“Lord, I suffered no little pain when the Blessed One went forth. Then there was Nanda. Rahula is too much. Love for our children, Lord, cuts into the outer skin . . . it reaches the marrow and stays there. Lord, it would be good if the venerable ones did not give the going forth without the parents’ consent.”i
We shouldn’t impose our own values on a situation from 2500 years ago (dragging the Buddha and his wife into therapy, perhaps bringing the whole group into Family Therapy). Marriage isn’t the same institution in our country now as it was in India in 500 BC, and the concept of fatherhood was undoubtedly different too. The Buddha hadn’t left his family in the lurch. There were servants and a whole extended family to take care of them, and they had lived a lavish life, the same overprotected life that the Buddha had felt compelled to flee.
Yet Shuddhodana by any standards was a doting father all his life, continued to love his son and be proud of him even after he’d taken a path he hadn’t wanted for him. It is rather disturbing to see the Buddha portrayed in these scenes as a man with no family feeling at all, behaving coldly toward his son, calling his father Gotama, not even visiting his wife.
There is a scene later in the canon with a woman named Vishaka, “foremost among all his women adherents,”ii who comes to him in mourning for a beloved granddaughter. He asks if she would like to have as many children and grandchildren as there are people in her town, and she—a warm, maternal person—says that she would. In that case, he says, she would be in mourning every day.
“Those who have a hundred dear ones have a hundred pains. . . . Those who have no dear ones have no pains. They are the sorrowless, the dispassionate, the undespairing, I say.”iii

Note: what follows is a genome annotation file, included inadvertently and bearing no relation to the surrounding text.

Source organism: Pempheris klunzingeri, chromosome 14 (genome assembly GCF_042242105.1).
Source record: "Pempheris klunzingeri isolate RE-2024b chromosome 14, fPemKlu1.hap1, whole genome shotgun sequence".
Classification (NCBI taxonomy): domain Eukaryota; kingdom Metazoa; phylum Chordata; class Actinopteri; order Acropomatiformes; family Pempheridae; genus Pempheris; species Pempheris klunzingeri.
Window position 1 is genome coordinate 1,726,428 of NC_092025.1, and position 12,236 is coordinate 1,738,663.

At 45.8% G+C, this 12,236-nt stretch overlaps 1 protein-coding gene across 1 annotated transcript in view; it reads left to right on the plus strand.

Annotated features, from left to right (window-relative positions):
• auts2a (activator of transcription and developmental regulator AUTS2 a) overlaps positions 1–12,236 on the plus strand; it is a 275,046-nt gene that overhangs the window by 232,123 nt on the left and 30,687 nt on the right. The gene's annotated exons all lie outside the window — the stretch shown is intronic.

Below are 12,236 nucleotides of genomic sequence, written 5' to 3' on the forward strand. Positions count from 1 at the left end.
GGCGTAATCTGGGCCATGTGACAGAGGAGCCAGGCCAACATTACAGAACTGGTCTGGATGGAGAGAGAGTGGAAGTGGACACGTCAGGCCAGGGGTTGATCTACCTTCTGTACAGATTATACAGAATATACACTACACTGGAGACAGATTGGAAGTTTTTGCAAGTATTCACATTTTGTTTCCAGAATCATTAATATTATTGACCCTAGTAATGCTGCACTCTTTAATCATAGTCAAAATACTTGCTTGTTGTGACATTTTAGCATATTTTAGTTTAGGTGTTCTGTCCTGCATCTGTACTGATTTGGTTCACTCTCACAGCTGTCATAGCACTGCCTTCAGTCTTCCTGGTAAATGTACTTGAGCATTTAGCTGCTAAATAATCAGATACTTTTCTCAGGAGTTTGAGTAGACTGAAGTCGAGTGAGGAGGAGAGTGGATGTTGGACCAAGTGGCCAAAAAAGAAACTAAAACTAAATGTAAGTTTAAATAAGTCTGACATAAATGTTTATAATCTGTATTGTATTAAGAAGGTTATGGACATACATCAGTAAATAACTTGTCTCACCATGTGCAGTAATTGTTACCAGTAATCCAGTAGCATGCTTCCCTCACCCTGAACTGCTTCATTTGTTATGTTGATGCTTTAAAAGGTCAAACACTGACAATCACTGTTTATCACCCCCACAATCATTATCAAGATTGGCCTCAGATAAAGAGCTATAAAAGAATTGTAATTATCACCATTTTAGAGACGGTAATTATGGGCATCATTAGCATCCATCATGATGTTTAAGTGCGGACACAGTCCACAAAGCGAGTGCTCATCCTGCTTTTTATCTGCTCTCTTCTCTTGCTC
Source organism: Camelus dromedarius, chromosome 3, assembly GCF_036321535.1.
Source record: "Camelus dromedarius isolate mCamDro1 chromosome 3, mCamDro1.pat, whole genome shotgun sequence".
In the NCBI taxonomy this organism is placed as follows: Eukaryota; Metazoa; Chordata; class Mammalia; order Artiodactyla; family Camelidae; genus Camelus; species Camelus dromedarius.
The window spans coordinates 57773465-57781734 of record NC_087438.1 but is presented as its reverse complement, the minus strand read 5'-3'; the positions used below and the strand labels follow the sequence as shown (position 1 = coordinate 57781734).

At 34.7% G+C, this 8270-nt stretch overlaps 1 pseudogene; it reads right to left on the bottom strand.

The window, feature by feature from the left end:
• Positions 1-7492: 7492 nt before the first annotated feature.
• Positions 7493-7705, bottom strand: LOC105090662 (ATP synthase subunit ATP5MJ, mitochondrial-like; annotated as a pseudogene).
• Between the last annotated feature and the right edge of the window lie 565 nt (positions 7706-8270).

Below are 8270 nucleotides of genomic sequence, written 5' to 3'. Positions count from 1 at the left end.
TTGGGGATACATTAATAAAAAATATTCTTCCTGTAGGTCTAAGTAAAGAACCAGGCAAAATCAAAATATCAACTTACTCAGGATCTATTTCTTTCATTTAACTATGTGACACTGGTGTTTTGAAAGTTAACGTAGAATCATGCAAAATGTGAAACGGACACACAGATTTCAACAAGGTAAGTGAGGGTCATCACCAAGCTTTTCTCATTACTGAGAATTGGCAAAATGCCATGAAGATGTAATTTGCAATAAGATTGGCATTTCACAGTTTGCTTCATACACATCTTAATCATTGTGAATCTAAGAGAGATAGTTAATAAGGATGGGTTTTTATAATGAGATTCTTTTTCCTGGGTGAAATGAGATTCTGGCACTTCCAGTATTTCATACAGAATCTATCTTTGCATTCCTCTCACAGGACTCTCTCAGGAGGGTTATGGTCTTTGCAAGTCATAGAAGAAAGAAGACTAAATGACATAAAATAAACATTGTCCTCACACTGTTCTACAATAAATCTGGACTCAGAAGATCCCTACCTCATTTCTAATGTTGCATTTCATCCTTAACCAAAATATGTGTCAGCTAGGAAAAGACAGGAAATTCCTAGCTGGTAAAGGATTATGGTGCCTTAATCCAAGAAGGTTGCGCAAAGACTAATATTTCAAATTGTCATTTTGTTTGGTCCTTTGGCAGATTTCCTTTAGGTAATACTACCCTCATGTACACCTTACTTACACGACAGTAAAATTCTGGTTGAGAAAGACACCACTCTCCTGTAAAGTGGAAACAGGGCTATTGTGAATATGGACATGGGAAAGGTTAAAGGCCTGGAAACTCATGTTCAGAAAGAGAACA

Jesus, in the Gospel of Luke, makes a similar point more strongly. “If any man come to me, and hate not his father, and wife, and children, and brethren, and sisters, yes, and his life also, he cannot be my disciple.”
What do we make of this anti-family sentiment? The first thing I make of it in the Buddha’s story—an important factor—is that our biographer isn’t a threat to win any prizes. We have no idea who wrote this account (the stories were assembled from the teachings centuries after the Buddha lived), but whoever it was didn’t have the literary skill of the Old Testament prophets (to pick another text wildly at random). His characters are lifeless caricatures, and he puts them in one stock situation after another, just to make a point. The story has its moments later, especially when the sangha gets larger. But I would definitely recommend that this guy keep his day job.
In his defense I should mention that Indian culture did not consider the story nearly as important as the teaching it embodied. In the Old and New Testaments, the story is the teaching; historical events are vastly important. But Indian culture saw history as endlessly repetitive, the never ending wheel of samsara. The whole point was to escape it, and the teaching showed how to do that.
The problem in an account of the Buddha’s life is how to portray someone who is beyond attachment, beyond clinging to anything, what Karen Armstrong calls, in her own excellent biography of the Buddha (which does not try to portray him) a new kind of human being. Many people, imagining an enlightened person, picture someone with no personality at all. Try making that interesting.
But most contemporary candidates for enlightenment—fill in your personal choices here—seem full of personality. I’ve heard that the Dalai Lama, for instance, could double as a stand-up comedian. And the old Zen masters sound like characters from slapstick comedy. The point isn’t that they have no personality; it’s that they’re not attached to it. They don’t think it’s who they are.